It was in here that Dame Ngaio wrote her books longhand in large journals, curled up in a chair or sprawled on the floor. Her long-time secretary, Rosemary Greene, would decipher the handwritten novels and type them up on the Imperial typewriter that still sits on the solid old office desk beside the window.

A hefty Hungarian dresser, bought from the Hungarian Embassy in Wellington, is topped with a thick slab of a marble, still cracked from its ocean journey south from the North Island. In pride of place in this room, hung centrally at one end amid the bookshelves is Olivia Spencer Bower's portrait of Dame Ngaio.

In the bedroom, where she spent an increasing amount of time in her 80s as illness settled upon her, the large picture window has a lovely view over the treetops and across the rooftops to the far mountainous horizon that she so enjoyed as a child.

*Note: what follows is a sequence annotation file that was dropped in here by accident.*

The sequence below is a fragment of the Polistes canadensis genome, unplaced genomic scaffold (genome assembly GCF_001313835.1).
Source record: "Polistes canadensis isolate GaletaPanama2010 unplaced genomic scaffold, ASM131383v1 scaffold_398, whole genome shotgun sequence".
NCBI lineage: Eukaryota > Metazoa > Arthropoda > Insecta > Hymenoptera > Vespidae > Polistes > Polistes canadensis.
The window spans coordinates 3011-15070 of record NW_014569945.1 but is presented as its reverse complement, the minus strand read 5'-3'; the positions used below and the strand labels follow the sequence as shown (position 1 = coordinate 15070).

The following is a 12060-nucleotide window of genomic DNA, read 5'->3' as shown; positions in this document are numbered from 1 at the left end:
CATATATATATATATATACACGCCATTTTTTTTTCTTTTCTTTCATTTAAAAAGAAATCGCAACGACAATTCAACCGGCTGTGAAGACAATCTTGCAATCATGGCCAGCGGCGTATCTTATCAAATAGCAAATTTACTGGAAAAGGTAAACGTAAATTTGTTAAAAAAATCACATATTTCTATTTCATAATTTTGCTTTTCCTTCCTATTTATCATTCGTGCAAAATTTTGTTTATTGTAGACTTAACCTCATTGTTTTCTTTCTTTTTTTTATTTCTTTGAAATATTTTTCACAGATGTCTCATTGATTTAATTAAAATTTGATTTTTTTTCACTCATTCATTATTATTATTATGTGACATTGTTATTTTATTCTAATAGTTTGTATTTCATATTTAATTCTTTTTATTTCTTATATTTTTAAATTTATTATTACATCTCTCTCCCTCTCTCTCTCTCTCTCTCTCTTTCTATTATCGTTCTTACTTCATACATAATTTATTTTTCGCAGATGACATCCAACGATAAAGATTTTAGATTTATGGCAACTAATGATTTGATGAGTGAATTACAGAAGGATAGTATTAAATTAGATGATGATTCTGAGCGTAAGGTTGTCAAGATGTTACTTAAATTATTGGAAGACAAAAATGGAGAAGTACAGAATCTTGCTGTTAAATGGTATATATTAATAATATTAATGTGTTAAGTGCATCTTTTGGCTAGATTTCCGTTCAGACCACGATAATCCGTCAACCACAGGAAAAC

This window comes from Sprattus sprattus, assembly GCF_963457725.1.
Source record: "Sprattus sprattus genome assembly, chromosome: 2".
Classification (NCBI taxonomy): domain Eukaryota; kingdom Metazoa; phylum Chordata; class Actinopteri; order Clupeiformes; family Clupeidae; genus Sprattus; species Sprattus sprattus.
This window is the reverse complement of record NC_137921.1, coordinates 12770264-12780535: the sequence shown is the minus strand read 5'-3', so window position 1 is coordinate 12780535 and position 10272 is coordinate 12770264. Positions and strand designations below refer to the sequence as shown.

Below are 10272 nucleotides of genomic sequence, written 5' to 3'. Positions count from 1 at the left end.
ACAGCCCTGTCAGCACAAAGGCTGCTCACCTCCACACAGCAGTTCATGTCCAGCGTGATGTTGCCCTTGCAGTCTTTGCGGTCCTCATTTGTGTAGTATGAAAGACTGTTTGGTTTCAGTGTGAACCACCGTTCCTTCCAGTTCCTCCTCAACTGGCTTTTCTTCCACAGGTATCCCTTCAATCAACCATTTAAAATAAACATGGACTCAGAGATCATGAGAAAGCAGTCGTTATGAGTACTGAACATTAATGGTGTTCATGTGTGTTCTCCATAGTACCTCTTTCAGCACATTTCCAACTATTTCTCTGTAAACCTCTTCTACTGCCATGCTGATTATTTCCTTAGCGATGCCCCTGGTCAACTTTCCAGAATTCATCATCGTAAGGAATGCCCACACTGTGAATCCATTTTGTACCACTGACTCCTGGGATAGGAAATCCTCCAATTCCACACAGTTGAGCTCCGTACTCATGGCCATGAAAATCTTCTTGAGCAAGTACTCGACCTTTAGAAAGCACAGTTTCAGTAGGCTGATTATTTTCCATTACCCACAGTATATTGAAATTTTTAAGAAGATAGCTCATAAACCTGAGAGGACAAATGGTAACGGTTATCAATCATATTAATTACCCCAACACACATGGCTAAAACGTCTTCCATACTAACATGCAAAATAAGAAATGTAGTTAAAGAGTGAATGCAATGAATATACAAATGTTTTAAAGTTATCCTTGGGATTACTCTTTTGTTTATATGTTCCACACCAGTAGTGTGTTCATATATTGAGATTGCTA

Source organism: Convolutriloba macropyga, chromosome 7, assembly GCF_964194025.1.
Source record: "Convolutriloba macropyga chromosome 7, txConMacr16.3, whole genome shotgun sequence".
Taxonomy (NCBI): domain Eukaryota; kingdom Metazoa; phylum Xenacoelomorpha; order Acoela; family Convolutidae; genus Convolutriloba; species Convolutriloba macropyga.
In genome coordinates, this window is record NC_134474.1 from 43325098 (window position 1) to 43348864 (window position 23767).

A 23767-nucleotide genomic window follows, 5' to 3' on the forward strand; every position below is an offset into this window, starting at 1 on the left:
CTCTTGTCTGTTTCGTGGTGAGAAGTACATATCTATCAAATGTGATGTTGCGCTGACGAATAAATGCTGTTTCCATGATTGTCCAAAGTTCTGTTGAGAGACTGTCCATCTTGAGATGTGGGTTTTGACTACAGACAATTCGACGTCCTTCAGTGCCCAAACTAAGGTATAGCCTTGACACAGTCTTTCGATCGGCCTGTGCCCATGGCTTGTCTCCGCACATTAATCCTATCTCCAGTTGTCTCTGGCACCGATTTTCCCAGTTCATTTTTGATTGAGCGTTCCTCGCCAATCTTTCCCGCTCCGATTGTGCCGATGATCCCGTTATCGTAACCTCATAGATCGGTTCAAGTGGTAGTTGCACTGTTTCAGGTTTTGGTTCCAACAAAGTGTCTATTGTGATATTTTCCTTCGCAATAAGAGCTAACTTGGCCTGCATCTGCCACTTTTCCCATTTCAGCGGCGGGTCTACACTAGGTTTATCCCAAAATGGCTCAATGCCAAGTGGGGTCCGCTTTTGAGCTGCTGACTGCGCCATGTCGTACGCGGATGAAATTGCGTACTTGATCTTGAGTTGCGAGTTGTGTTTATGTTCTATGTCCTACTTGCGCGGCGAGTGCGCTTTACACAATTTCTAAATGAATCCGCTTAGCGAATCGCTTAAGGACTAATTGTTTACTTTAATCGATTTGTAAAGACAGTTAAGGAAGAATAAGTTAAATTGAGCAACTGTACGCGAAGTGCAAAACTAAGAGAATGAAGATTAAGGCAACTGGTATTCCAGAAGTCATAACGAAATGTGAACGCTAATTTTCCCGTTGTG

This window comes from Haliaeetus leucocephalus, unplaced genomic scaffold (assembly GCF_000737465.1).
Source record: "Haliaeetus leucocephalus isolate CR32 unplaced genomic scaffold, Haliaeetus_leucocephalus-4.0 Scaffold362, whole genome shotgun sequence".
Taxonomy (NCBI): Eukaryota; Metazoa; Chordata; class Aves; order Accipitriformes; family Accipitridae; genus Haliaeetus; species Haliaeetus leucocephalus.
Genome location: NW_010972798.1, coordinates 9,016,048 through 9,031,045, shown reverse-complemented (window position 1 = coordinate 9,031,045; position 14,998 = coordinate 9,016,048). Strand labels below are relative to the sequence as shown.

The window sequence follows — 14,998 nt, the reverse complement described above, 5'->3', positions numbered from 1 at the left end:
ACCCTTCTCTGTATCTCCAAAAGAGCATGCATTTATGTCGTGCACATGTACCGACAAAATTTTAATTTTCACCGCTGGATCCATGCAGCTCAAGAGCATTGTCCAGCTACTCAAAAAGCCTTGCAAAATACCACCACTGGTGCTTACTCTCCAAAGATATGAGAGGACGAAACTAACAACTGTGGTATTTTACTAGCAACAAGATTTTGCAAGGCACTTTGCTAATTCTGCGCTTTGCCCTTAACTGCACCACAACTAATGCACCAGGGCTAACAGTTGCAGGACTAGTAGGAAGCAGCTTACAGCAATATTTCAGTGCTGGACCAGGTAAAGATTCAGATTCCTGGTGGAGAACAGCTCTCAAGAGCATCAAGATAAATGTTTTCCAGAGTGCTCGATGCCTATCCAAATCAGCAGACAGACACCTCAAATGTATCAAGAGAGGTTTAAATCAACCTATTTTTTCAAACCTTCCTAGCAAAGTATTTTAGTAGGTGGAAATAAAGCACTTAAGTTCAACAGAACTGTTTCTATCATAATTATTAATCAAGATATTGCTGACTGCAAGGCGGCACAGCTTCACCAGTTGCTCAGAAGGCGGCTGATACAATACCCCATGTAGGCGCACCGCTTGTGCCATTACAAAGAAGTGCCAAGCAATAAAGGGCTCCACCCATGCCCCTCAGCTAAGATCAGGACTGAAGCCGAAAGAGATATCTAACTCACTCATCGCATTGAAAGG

Perfume bottles and powder puffs sit on the dresser, a self-portrait sketch of a young and striking woman looks down from a wall, and a pale housecoat swings from a hanger behind the door, as if recently abandoned by its owner. Just outside the bedroom door is a small neo-Gothic bureau made by Henry Marsh.

For those who have, perhaps, come lately to the story of New Zealand's best-selling crime-fiction author and want to know more, this house was the setting for an imaginative full-length movie in which Dame Ngaio's "Poirot", the urbane Chief Inspector Roderick Alleyn, comes to life in search of his creator.

In Ngaio Marsh - Crime Queen: The Unsolved Mystery, by New Zealand director-producer Aileen O'Sullivan, Chief Inspector Alleyn (played by Peter Elliott) interviews a cast of real-life characters - intimates, acolytes, biographers - in scenes set in London and Christchurch, the two cities in which Dame Ngaio lived and wrote.